Carston R. Wagner, PhD
PhD, Duke University, 1987
University of North Carolina, 1981
PostDoc, NIH Postdoctoral Fellow, Department of Chemistry, Pennsylvania State University, 1987-1991
The Wagner Lab seeks to apply the principles of organic chemistry, enzymology analytical chemistry, molecular & cellular biology, biophysics and nanotechnology to the development of new methods for drug design and delivery, chemically engineered cellular therapies and tissue engineering. The laboratories primary therapeutic focus has been on the development of new anti-cancer and antiviral therapies, as well as novel non-opioid pain medications. Fundamentally, we are interested in understanding and applying the principles of enzyme catalysis and macromolecular and cellular interactions. Our hope is that by creatively applying our expanding knowledge of these areas, we will continue to impact the design of future more selective and powerful medicines.
Protein design, drug design, Anti-cancer, anti-viral, chemical biology, neuropathic pain
Awards & Recognition
- Fellow, University of Minnesota Academy of Distinguished Teachers (2020)
- University of Minnesota Award for Outstanding Contributions to Graduate and Professional Education (2020)
- Fellow, American Association for the Advancement of Science (2012)
- University of Minnesota, College of Pharmacy Excellence in Graduate Education Faculty Award (2012)
- 3M University Relations Award (2002)
- Teacher of the Semester, Pharm.D. II (Fall 1999)
- N.I.H. First Award (1993)
- N.I.H. National Research Service Award (1987 – 1990)
- NSF Student Fellow to NATO Advanced Study Institute (1986)
- Dreyfus Undergraduate Research Scholar (1980)
In general the use of anticancer drugs is associated with a variety of toxic side-effects. To tackle this important problem, our laboratory is devoted to the development of approaches that will deliver anticancers drug, proteins and nucleic acids to cancer tissues and not normal tissues. This challenge is being met by exploiting discoveries from our laboratory in prodrug design and nanobiotechnology. The experimental approach taken by our laboratory is highly multidisciplinary, relying on the tools of synthetic chemistry, medicinal chemistry, enzymology, molecular biology, biochemical pharmacology, X-ray crystallography, molecular modeling and spectroscopy to address our goal.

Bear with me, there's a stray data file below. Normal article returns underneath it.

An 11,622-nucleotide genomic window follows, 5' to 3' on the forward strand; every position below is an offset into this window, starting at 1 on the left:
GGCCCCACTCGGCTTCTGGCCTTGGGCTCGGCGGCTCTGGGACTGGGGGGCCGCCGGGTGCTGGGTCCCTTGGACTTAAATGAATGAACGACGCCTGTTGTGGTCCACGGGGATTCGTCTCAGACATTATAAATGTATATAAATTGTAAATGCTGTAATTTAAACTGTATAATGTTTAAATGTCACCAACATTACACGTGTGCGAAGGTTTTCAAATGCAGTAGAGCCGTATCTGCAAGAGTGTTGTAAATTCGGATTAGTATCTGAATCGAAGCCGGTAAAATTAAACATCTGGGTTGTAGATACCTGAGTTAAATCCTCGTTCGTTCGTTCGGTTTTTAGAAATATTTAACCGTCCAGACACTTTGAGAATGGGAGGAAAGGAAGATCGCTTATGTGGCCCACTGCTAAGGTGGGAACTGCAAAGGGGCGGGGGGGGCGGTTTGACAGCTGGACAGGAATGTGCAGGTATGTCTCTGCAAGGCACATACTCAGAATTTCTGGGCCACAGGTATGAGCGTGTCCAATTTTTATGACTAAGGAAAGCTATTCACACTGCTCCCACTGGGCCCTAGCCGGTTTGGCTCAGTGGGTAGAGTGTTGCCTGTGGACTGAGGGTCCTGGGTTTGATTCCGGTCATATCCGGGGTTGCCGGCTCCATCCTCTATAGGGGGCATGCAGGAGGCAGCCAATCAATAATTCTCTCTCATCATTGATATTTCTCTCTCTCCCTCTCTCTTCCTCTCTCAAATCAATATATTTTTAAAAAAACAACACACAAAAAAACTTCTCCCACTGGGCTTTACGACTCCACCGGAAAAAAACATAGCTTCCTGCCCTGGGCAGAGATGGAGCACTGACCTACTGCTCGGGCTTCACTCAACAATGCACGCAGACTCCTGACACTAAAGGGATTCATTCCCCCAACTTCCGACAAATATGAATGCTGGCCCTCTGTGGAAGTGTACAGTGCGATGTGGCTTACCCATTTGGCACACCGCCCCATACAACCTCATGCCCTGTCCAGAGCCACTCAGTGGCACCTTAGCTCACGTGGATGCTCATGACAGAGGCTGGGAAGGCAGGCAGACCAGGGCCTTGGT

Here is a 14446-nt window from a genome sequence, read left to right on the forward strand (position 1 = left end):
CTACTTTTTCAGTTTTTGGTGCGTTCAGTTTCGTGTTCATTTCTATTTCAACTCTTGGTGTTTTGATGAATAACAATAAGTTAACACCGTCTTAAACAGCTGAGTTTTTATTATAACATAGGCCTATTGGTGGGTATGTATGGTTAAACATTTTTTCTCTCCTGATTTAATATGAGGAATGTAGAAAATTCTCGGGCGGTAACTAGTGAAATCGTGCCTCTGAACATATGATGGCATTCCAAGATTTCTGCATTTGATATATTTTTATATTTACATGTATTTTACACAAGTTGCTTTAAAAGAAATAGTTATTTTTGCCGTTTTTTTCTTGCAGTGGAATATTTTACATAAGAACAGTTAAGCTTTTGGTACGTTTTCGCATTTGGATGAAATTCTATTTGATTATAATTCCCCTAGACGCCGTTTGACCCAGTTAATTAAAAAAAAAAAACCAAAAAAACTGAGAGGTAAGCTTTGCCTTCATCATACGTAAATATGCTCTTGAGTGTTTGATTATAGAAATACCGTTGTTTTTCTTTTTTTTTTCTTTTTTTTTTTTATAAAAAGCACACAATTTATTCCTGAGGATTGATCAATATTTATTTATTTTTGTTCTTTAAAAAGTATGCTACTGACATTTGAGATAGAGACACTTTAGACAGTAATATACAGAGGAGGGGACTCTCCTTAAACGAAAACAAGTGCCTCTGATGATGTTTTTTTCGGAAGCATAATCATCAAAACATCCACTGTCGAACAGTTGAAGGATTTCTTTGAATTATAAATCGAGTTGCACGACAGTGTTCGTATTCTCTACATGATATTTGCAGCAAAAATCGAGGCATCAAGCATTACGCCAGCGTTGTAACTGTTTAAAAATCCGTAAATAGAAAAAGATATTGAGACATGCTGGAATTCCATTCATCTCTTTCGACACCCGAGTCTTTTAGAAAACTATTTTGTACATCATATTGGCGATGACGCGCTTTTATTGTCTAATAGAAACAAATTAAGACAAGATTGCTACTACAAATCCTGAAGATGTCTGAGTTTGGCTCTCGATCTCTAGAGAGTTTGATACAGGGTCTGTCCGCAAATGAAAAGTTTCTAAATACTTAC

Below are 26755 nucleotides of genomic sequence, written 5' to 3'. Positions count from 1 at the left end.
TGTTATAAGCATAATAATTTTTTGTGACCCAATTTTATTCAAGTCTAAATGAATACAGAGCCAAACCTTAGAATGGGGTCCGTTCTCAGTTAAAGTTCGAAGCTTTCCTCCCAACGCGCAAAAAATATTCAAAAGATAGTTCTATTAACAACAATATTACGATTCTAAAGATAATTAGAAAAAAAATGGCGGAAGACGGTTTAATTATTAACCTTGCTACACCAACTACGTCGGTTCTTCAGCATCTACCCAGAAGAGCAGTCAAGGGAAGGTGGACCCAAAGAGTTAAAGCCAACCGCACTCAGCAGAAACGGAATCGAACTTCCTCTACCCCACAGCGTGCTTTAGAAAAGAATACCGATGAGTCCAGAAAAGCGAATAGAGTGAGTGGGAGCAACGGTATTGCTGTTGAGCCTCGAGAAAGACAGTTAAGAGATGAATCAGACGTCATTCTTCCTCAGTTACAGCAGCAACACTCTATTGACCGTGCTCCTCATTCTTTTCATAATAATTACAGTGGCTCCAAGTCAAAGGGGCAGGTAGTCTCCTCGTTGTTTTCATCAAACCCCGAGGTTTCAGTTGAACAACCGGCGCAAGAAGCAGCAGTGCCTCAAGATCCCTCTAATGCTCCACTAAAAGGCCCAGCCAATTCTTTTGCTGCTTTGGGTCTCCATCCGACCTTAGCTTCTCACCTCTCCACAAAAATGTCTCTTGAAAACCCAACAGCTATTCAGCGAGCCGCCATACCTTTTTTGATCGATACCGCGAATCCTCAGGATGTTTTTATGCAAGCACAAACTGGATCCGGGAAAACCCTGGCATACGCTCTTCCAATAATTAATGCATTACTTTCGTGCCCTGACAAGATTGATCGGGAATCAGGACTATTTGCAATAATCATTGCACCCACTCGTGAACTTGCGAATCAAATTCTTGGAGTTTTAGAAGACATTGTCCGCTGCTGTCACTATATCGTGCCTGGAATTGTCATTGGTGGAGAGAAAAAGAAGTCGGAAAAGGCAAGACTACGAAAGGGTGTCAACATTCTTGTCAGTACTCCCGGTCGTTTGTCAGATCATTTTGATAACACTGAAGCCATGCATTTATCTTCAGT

- Wang Y, Wagner CR, Distefano MD. Manipulating Cell Fates with Protein Conjugates. Bioconjug Chem. 2022 Oct 19;33(10):1771-1784. doi: 10.1021/acs.bioconjchem.2c00226. Epub 2022 Aug 15. PMID: 35969811; PMCID: PMC9799062.
- Wang Y, Rozumalski L, Kilic O, Lichtenfels C, Petersberg J, Distefano MD, Wagner CR. Engineering Biomimetic Trogocytosis with Farnesylated Chemically Self-Assembled Nanorings. Biomacromolecules. 2022 Dec 12;23(12):5018-5035. doi: 10.1021/acs.biomac.2c00837. Epub 2022 Nov 23. PMID: 36416233; PMCID: PMC9869669.
- Strom A, Shah R, Dolot R, Rogers MS, Tong CL, Wang D, Xia Y, Lipscomb JD, Wagner CR. Dynamic Long-Range Interactions Influence Substrate Binding and Catalysis by Human Histidine Triad Nucleotide-Binding Proteins (HINTs), Key Regulators of Multiple Cellular Processes and Activators of Antiviral ProTides. Biochemistry. 2022 Dec 6;61(23):2648-2661. doi: 10.1021/acs.biochem.2c00506. Epub 2022 Nov 18. PMID: 36398895; PMCID: PMC9854251.
- Mews EA, Beckmann P, Patchava M, Wang Y, Largaespada DA, Wagner CR. Multivalent, Bispecific αB7-H3-αCD3 Chemically Self-Assembled Nanorings Direct Potent T Cell Responses against Medulloblastoma. ACS Nano. 2022 Aug 23;16(8):12185-12201. doi: 10.1021/acsnano.2c02850. Epub 2022 Jul 25. PMID: 35876221; PMCID: PMC9885520.
- Nucleosides with Antiviral and Anticancer Activity, U.S. Patent #6,475,985, issued 11/05/02
- Small Molecules for Inhibition of Function and Drug Delivery to Leukocytes, U. S. Patent, #6,881,747 B2; issued 4/19/05
- Nucleoside Phosphoramidates and Nucleoside Phosphoramidases, U. S. Patent, #7217523; issued 5/15/07
- Protein Nanorings, U. S. Patent (pending)